Speaking of Schadenfreude, I'd like to remind you of something you already know: no one is as put together as she may appear to be. Everyone has pain and trouble, though some people are better at hiding it than others. At root, however, we are all fragile creatures, and we need all the compassion we can get.
     
     

Wednesday, July 13, 2011

You Are Not Annoyed

     You have that afternoon drowsiness that feels delicious. You lie down to take a nap. Close your eyes. Sink into the comfortable bed.
     The neighbors' gardeners arrive. Stoke up all their fire-breathing equipment. Gas fumes waft through the light shafts coming through your window. Dust follows. A big dog starts to bark. A jet roars overhead. And the gardeners are shouting to one another in order to be heard over all the racket.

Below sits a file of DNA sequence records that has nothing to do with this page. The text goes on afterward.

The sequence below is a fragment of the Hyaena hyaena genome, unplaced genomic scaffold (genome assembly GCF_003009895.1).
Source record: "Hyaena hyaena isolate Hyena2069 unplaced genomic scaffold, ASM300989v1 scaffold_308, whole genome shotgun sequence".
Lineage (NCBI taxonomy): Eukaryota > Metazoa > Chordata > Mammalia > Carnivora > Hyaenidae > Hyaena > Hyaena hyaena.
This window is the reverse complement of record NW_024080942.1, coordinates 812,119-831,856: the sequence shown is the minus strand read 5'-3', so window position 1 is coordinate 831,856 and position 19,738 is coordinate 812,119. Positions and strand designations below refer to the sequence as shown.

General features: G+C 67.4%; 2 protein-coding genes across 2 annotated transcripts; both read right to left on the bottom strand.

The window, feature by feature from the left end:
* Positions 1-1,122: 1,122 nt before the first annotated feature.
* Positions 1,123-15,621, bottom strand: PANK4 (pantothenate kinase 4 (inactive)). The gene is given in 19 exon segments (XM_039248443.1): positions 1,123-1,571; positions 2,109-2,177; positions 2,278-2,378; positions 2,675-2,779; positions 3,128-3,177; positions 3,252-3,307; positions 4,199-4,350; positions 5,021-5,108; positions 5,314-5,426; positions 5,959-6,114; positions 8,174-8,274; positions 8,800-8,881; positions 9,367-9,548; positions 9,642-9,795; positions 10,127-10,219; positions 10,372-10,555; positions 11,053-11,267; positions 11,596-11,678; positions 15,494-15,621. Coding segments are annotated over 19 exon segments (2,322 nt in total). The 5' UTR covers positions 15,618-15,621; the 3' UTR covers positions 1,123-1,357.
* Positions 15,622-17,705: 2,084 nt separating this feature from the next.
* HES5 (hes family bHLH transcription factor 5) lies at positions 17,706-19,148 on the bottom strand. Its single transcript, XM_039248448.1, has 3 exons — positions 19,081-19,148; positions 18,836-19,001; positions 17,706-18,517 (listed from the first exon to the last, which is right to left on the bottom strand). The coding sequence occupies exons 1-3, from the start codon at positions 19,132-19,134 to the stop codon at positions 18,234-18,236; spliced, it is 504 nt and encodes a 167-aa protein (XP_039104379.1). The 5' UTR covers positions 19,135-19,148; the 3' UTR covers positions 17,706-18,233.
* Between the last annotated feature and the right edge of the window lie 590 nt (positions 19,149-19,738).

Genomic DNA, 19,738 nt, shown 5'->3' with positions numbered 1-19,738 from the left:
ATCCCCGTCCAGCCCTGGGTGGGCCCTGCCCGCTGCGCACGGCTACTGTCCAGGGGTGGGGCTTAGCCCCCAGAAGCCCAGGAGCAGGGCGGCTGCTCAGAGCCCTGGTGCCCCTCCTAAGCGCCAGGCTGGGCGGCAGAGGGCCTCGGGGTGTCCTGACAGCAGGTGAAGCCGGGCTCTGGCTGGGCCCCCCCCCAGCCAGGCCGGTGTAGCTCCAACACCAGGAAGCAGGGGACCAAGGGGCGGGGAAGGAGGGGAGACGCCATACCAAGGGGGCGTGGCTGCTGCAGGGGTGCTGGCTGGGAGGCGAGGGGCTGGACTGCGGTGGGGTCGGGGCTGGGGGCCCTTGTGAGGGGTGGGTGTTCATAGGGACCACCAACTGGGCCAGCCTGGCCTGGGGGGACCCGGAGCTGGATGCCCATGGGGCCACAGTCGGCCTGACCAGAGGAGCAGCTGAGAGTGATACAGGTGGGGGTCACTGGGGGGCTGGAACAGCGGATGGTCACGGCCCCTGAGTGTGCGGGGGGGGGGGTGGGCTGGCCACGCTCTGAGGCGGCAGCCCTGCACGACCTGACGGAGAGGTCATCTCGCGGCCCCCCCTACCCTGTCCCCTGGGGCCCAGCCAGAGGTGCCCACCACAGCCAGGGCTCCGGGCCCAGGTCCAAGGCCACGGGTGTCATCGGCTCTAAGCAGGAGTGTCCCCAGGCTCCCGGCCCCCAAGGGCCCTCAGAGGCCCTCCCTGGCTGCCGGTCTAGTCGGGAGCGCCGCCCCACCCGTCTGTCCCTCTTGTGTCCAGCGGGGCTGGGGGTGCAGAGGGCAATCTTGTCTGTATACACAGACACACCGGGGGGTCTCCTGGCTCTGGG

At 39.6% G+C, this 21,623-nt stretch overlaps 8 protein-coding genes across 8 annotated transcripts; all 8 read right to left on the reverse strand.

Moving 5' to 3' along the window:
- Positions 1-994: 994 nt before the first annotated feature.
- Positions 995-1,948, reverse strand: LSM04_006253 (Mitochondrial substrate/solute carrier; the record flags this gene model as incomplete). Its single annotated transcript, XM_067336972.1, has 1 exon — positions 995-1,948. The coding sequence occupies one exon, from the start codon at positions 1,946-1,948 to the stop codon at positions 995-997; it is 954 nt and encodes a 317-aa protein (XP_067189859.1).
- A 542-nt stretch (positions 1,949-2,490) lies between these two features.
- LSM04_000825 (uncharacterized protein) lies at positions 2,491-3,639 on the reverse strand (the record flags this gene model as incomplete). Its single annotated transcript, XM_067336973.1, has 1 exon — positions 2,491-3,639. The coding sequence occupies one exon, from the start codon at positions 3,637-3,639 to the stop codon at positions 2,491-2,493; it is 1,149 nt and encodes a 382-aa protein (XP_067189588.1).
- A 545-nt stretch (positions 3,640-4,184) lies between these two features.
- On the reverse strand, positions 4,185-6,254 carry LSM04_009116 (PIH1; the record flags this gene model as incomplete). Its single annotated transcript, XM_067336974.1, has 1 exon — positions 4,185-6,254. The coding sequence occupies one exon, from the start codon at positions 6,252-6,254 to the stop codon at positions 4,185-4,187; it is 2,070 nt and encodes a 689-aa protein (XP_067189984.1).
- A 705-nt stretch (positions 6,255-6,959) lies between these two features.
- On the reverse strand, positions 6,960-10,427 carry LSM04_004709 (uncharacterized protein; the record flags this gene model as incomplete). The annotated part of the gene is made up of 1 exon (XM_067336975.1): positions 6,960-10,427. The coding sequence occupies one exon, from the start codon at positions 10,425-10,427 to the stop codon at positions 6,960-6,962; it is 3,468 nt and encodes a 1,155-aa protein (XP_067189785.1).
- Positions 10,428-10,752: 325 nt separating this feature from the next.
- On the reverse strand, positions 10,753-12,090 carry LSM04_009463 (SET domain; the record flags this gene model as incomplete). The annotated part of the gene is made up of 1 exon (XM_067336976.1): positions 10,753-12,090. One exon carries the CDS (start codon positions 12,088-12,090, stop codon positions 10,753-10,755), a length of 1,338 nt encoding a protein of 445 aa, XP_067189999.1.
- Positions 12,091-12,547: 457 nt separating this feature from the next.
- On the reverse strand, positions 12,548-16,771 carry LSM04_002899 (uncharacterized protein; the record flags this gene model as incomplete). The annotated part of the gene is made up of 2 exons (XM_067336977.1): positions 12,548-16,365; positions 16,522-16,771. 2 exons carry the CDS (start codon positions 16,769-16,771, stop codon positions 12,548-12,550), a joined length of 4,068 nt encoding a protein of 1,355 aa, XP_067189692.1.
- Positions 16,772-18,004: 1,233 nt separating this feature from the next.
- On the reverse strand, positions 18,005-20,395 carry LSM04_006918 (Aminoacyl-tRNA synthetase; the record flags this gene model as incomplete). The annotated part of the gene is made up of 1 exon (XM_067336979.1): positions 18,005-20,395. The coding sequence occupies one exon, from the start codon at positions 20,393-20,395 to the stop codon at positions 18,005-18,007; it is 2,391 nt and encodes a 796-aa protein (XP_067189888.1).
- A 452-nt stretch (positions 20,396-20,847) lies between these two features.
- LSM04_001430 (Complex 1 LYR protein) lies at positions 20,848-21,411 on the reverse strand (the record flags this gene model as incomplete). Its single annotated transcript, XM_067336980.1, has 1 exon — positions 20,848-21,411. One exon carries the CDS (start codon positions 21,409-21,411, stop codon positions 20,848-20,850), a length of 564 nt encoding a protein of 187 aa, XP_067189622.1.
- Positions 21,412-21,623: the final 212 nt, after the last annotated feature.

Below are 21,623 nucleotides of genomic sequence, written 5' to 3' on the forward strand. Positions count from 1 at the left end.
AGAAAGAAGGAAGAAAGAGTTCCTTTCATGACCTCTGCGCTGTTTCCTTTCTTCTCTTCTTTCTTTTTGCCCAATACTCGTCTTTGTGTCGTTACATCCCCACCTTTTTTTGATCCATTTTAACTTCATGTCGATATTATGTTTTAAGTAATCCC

You sneeze and sit upright. Curse a little. If in that moment you were aware of such things, you'd notice your clenched jaw, your shallow breathing, and an overall tightness in your body. But you're not aware, because all you can think about is the gross injustice of the noise fiesta outside in conjunction with your desired nap. You spring out of bed.
     Now you're sleepy and cranky. You decide to go to the damned supermarket and get the damned shopping done. En route, you curb your instinct to flip off the driver next to you at the red light. Sure, his stereo is shaking your car off its tires, but you remember road rage... Instead, in the nanosecond between the changing of the traffic light and the movement of the car in front of you, you manage to honk your horn twice.